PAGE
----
Sunday, April 24, 2016

Bass Creek to Lolo Traverse V.2

Looking back at our runs on St. Joe and Pyramid Butte
(obvious open face) from the west ridge of Sweeney.
Andrew and I did the Bass to Lolo traverse on a warm Sunday in mid April.  The goal was to build on a previous traverse, skiing off Bass peak and the Pyramid Buttes instead of bypassing them via high passes.  In order to get it all done by dark, I suggested a painfully early start time. Andrew was game, and after an abbreviated night of sleep, we were hiking at 4 am.  The approach in the dark was nice, and we were at the base of big St. Joe at first light.  We kept shoes on and scrambled just east of the creek which drains the Southeast face.  Since the snow was firm, we kept the runners on to within about 1,500 vertical feet of the summit.  Andrew was setting a brisk pace, so it was a quick skin to the summit.
Sunrise skinning on St. Joe.  Photo: Andrew Mayer
Andrew leading the charge on the summit ridge of Big St. Joe.
We skied the North face, which after some rock and sastrutggi negotiation, ended up harboring surprisingly good powder.  This face is scoured much of the winter, but there was enough late season snow for it to be an incredible 3,000 foot peak to creek run. Maybe a touch icy at the bottom, but not too bad.  I refilled water in Sweeney Creek, and we were off up the south face of Pyramid Butte.  Andrew was still blazing away, so I just settled in and followed his tracks.  Our pre-dawn start paid off, as we were able to get up the big south face before the day warmed up too much.  I was not sure what we would be able to ski off the top, but fortunately my preferred line, the Northeast face, skied really well.  Small hanging face to soft powder skiing through alpine larch to a nice powdery exit couloir.  Great stuff.  We were on a roll, way ahead of schedule, and enjoying the day.

Andrew skiing the north face.
A happy Brian cruising the North face. Photo: Andrew Mayer
Climbing low on the South face of Pyramid Buttes.

Andrew dropping into the unknown on Pyramid Buttes.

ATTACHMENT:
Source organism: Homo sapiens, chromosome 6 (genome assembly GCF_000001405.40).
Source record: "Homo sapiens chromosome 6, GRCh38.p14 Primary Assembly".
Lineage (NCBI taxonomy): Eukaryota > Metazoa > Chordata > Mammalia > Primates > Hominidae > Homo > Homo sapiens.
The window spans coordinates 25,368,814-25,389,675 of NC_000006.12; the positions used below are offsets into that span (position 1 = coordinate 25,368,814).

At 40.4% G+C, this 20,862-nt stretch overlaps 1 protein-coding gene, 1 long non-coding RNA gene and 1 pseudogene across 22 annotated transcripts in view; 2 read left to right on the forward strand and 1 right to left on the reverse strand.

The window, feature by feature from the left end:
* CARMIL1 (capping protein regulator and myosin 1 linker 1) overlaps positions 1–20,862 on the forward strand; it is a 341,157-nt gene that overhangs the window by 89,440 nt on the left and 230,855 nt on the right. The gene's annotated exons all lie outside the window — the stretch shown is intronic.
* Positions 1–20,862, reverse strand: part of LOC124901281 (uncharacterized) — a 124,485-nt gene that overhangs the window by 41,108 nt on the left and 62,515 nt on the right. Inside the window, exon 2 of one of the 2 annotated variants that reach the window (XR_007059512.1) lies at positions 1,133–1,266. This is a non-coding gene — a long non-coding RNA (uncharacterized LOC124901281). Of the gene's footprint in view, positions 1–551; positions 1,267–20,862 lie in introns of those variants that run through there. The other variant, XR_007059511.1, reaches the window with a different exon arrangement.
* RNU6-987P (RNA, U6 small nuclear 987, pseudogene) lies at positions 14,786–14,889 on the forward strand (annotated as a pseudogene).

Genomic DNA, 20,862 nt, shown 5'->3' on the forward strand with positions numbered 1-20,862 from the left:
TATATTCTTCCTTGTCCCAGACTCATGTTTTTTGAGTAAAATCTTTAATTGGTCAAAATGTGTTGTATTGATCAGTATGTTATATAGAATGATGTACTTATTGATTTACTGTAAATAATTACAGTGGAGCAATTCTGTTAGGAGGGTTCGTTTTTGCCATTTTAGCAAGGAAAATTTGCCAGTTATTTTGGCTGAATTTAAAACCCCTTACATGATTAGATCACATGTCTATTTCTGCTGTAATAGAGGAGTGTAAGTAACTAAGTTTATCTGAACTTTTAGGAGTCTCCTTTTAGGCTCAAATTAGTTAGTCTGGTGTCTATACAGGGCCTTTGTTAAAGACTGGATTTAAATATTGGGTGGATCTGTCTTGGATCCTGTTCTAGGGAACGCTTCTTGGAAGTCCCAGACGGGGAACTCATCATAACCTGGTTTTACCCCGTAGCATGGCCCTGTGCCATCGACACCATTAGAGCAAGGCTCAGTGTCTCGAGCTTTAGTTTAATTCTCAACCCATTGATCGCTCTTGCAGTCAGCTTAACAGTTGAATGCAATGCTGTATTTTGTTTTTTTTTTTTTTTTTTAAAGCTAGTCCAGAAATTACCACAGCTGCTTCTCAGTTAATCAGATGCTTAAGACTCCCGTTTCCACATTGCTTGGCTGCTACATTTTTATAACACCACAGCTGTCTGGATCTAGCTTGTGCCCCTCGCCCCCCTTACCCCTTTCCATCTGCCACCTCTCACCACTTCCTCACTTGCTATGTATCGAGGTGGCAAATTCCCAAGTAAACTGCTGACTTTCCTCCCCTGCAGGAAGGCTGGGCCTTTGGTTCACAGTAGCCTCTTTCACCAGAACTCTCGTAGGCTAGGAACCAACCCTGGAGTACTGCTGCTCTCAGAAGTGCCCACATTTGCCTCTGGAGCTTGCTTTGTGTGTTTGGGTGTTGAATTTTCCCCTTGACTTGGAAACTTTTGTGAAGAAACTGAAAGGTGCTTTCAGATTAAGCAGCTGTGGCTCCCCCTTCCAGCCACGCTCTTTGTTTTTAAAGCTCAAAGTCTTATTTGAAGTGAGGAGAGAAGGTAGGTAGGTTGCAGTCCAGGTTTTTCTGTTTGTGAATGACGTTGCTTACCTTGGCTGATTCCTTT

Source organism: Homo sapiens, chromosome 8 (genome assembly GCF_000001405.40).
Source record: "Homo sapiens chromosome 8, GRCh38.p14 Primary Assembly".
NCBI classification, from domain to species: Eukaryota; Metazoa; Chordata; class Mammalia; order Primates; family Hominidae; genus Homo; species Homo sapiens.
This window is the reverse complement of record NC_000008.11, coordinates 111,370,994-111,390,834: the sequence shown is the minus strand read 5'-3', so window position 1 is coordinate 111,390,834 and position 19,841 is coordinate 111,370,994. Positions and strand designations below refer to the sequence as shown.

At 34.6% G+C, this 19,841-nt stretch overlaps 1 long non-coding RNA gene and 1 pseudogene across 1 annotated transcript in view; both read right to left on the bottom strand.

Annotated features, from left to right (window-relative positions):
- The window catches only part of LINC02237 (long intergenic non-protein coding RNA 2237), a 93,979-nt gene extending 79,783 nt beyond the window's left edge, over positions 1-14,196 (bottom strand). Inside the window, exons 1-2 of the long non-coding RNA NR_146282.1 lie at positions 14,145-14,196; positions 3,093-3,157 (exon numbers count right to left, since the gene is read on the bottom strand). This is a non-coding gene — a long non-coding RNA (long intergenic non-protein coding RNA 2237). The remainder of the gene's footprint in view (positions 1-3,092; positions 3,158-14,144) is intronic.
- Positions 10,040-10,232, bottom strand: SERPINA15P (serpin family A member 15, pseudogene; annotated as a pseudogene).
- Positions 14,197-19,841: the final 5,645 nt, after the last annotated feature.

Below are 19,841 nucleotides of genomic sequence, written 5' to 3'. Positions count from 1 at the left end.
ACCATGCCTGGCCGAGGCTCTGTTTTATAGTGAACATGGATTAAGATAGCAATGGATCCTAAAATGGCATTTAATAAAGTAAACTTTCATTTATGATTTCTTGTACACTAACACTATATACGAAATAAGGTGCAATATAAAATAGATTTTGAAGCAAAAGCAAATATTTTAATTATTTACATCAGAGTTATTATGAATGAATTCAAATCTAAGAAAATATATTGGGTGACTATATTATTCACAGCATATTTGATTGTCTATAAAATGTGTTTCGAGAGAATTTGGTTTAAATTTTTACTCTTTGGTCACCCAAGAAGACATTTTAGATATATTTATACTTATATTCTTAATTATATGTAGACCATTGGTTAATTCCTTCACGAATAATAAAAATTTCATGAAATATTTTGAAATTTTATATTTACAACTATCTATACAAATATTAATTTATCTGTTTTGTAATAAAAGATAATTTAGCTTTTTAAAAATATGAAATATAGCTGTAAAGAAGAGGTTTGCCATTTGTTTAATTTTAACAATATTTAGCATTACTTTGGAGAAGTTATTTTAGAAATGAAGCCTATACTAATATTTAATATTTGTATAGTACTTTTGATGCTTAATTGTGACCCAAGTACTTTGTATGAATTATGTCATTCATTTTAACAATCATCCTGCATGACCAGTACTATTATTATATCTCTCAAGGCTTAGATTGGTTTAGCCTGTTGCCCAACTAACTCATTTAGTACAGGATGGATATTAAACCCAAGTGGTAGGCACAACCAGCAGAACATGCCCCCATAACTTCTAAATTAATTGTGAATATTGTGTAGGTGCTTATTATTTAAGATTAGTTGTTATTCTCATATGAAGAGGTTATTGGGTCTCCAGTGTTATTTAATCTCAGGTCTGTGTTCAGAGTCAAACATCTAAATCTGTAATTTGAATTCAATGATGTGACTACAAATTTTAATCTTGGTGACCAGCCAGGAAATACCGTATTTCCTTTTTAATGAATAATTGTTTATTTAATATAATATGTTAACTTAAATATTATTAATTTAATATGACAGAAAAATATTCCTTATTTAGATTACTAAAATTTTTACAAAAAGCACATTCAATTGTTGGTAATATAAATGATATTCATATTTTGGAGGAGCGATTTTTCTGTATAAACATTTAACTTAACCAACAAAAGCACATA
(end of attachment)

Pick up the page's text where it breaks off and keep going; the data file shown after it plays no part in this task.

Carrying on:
It ended up just being great, straightforward top to bottom skiing.
An uneventful climb put us on the west ridge of Sweeney peak.  Andrew pushed up to an unnamed high point, and I was content to relax for a few minutes and take it all in.  The rolling run down to One Horse lake was not as striking as the previous two runs, but it had good skiing all the way to the lake.  It is a bit of a push from One Horse to the summit of Lolo, but we had both done it before, so we put our heads down and got it done.  From the summit, we still had plenty of time, so we skied the Lantern lake couloir to the lake, then continued down another few hundred vertical before putting skins on for one last warm climb to Lantern ridge.  I was mildly concerned about missing the unmaintained Lantern ridge trail on the exit, but found it and followed it like a hawk down to snow line.  Since the Mormon creek road is still closed, we had to get all the way down to the valley, but it only took an hour of relaxed jogging on the Lantern ridge trial to reach the car. We ended up climbing and descending something north of 12,000 vertical in almost exactly 12 hours at a stout but sustainable pace.
Andrew dropping into Carlton creek.
Cheesey photo on Lolo peak.
Andrew skiing good spring powder below the Lantern lake couloir on Lolo.
Rolling out to the valley at the end of the day.
I understand that the Bass to Lolo traverse is a big day, but it flows well enough to be doable, and should get done more often. The one major caveat is that it is fairly committing, since backtracking from North of the Pyramid Buttes would take a long time. There are many possible variations, but this high route had such amazing skiing that it is hard to imagine a more elegant line.   The upper reaches of Sweeney creek are wild and magical, and it is awesome to spend time in such a wild place so close to town.